The 1972 Clean Water Act required States to develop and implement an antidegradation policy that sets thresholds beyond which additional evaluations of potential water quality impacts are required to obtain a discharge permit and sets additional control requirements. The antidegradation policy is intended to preserve the benefited uses of water bodies that current meet their water quality standards.

Minnesota adopted its first antidegradation policy in 1984 (referred to as “nondegradation policy) which applied to listed Outstanding Value Resources. A revision was made in 1988 which applied the requirements to all waters of the State, any identified requirements for new and expanded discharges. Other States have used a tiered system and apply their antidegradation policy differently to different waters

MPCA has been attempting to revise the Minnesota Nondegradation Policy for several years. Major issue has been how rule will apply to stormwater discharges, because the existing policy was developed to apply to traditional point source discharges.

In September 2012, MPCA released its proposed revision to the State Nondegradation Policy. Under the proposed rule, MPCA will address future nondegradation requirements for stormwater discharges as new permits are issued. For new, reissued, or modified stormwater permits, agency will conduct nondegradation review. This review will include an analysis of prudent and feasible alternatives that avoid and minimize net increases in loading or other causes of degradation. The agency will then select the least degrading prudent and feasible alternatives shall be identified.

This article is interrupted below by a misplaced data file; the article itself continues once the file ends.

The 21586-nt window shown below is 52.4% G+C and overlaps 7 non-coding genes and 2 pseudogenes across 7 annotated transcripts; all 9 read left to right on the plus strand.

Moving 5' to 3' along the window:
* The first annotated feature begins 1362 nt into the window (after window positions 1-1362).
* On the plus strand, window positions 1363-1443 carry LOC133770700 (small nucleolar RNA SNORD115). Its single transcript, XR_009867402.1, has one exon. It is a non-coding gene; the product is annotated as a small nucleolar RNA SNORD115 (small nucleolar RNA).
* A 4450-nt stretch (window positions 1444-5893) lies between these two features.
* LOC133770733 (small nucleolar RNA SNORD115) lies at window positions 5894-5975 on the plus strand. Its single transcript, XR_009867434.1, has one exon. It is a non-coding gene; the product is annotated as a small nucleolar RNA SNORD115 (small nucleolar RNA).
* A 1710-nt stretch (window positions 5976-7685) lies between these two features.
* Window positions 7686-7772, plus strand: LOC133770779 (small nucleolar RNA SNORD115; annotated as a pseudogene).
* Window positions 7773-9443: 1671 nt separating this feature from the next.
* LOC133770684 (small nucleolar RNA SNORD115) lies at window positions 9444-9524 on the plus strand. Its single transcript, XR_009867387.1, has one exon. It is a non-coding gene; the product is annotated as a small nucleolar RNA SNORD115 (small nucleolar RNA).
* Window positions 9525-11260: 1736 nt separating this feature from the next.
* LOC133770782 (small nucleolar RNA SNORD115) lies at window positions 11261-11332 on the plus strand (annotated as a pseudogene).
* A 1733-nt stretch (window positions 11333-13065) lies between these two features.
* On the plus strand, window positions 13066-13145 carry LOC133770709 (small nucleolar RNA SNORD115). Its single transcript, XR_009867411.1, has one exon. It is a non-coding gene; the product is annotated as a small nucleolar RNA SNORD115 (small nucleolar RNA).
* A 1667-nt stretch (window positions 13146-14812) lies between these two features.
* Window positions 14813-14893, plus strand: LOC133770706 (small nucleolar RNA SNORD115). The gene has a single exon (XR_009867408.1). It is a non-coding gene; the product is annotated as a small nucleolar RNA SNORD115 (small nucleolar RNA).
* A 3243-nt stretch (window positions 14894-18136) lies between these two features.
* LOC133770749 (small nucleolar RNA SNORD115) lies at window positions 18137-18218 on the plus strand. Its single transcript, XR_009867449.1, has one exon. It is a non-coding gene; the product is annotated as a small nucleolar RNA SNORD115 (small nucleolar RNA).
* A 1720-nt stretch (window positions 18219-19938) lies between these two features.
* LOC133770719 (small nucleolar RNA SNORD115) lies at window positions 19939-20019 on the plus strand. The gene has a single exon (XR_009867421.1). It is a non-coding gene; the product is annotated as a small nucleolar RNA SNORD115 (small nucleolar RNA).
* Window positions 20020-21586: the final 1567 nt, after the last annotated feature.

Therefore, with the final revision of the Nondegradation Policy, as currently proposed, the requirements for new or expanded stormwater discharges will not be clarified. These requirements will be incorporated into various permits issued in the future.

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